Environmental News for a Healthier Planet and Life

COVID-19: What Experts Think About Reopening Schools

Health + Wellness
COVID-19: What Experts Think About Reopening Schools
The American Federation of Teachers (AFT), National Education Association (NEA), and AASA, The School Superintendents Association, voiced support for safe reopening measures. www.vperemen.com / Wikimedia Commons / CC-BY-SA

By Kristen Fischer

It's going to be back-to-school time soon, but will children go into the classrooms?

The American Academy of Pediatrics (AAP) thinks so, but only as long as safety measures are in place.

The group's recent recommendations include social distancing protocol based on different grades. For example, it's more feasible to keep preschoolers in small groups (known as "cohorting") with the same teacher throughout the day. Older children should have desks 3 to 6 feet apart and wear masks.

They also say schools should limit unnecessary visitors to the buildings and utilize outdoor spaces for learning. The guidelines recommend safer bussing, hallway traffic monitoring, cafeteria use, cleaning, and screening protocols among other recommendations.

The American Federation of Teachers (AFT), National Education Association (NEA), and AASA, The School Superintendents Association, also voiced support for safe reopening measures.

The Centers for Disease Control and Prevention (CDC) has guidelines for reopening schools.

Despite calls for them to be revised by President Donald Trump, CDC Director Dr. Robert Redfield said they will not change, but the CDC will soon publish additional documents on symptom monitoring and mask usage.

But school administrators, parents, and teachers remain wary of going back to school full time as they fear becoming the site of super spreader events.

Keeping Schools Safe

What will safer schools look like?

In a JAMA article published last month, Dr. Joshua Sharfstein, a pediatrician and professor at the Johns Hopkins Bloomberg School of Public Health, outlined suggestions — many of which are similar to AAP's.

Remote learning protocols must stay in place, especially as some schools stagger home and in-building learning. If another shutdown needs to occur, children will rely on distance learning completely, so it must be easy to switch to, he said.

He suggested giving parents a daily checklist to document their child's health. Kids should be screened quickly on arrival and be given hygiene supplies. Maintenance staff should use appropriate PPE and have regular cleaning schedules. A notification system should be in place if a case is identified, Sharfstein recommended.

Erika Martin, PhD, an associate professor of public administration and policy at University at Albany, said nutrition assistance and health services should be included. She called for tutoring programs with virtual options as well as technology access.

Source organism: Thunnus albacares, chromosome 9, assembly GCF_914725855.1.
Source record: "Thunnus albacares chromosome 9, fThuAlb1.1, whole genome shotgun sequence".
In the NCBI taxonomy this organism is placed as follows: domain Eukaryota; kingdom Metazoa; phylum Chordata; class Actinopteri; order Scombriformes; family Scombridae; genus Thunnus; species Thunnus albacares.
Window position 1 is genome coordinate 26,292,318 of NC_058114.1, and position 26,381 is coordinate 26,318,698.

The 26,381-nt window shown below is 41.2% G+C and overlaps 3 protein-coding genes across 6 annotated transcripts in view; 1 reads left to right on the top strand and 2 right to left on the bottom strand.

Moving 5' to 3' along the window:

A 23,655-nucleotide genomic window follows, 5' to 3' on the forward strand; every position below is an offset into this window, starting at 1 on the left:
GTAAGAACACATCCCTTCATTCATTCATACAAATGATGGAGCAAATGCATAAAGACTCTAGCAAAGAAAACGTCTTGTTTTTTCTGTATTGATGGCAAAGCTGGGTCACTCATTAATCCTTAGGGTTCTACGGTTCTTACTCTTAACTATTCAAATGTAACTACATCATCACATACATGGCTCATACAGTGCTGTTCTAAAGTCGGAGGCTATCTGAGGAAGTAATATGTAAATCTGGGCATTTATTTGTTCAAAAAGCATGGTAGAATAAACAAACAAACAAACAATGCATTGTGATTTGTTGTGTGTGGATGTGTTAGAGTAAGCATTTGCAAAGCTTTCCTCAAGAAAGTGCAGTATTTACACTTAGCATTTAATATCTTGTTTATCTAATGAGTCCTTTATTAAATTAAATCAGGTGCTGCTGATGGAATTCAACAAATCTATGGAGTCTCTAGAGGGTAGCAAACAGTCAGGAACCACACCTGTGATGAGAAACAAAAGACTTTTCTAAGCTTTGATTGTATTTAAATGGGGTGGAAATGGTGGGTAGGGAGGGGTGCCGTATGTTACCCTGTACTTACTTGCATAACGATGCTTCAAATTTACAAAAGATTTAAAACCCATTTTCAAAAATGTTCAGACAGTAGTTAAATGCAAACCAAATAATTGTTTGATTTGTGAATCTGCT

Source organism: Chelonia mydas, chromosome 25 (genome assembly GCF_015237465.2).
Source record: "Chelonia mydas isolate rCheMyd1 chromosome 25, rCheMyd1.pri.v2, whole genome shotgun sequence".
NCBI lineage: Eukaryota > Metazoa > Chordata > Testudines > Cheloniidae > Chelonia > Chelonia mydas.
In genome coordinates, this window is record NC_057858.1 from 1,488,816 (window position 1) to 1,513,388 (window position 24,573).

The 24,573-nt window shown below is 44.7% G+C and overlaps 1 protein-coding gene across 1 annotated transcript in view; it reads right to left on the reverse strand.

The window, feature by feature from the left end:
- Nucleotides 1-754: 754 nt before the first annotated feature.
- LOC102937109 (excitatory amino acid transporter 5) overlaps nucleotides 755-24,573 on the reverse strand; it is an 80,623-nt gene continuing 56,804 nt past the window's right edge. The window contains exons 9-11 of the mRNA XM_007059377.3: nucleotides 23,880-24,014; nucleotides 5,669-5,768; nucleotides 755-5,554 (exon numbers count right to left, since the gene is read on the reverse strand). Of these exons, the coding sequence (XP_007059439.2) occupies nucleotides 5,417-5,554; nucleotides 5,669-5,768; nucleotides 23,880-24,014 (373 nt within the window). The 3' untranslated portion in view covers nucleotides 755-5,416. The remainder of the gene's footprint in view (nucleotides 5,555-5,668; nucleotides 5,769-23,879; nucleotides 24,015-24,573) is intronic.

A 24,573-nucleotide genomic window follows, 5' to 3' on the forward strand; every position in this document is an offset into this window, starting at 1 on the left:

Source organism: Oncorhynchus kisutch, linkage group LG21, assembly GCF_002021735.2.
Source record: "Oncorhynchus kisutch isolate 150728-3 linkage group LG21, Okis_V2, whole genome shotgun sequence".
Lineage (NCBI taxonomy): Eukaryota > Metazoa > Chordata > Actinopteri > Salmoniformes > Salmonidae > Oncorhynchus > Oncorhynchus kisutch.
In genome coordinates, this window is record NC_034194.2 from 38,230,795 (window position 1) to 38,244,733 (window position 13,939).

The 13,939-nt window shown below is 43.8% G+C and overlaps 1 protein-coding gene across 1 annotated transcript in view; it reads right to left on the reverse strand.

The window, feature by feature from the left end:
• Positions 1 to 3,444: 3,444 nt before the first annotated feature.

Not all recommendations will be achievable for schools in certain areas, noted Lucy Sorensen, PhD, an assistant professor of public administration and policy at University at Albany.

"It may not be feasible to space desks six feet apart or have windows open in classrooms in a New York winter," Sorensen explained.

Other strategies to safeguard school communities can include high-intensity ultraviolet light, thermal cameras, and conferencing systems.

"Social distancing will be hard for students," said Tina M. Pascoe, a nurse and co-founder of Nurses for Day Care, who has been involved with efforts to keep day care centers open during the pandemic.

Limiting class size, and not having special activities that require students to leave the room, will be key. "This keeps students stay in one cohort or like a family unit," she told Healthline.

Supporting Staff

Teachers and staff will be affected by safeguarding measures, noted Rachel Widome, PhD, an associate professor of epidemiology and community health at University of Minnesota.

"In order for all of the in-school precautions to work well, we'll be asking a lot of teachers and staff," Widome told Healthline. In addition to their usual workload, they'll now be asked to monitor mask-wearing, ensure children are keeping distance, and be aware of any symptoms.

Along with Sharfstein, Widome called for an increase in financial support. More employees will likely be required so teachers and staff members can keep up with the added demands.

Should Kids Go Back?

While these guidelines may help get some schools to reopen, many people don't think children should go back to school over fears they could contract the disease and spread it to other vulnerable family members like grandparents, infant siblings, or their parents.

In a Pediatrics commentary, Dr. William V. Raszka, Jr., an infectious disease specialist at The University of Vermont Medical Center, argued that schools should open because school-aged children are far less important drivers of COVID-19 than adults.

But he says the risk and benefit is not equal among all students ages 5 to 18.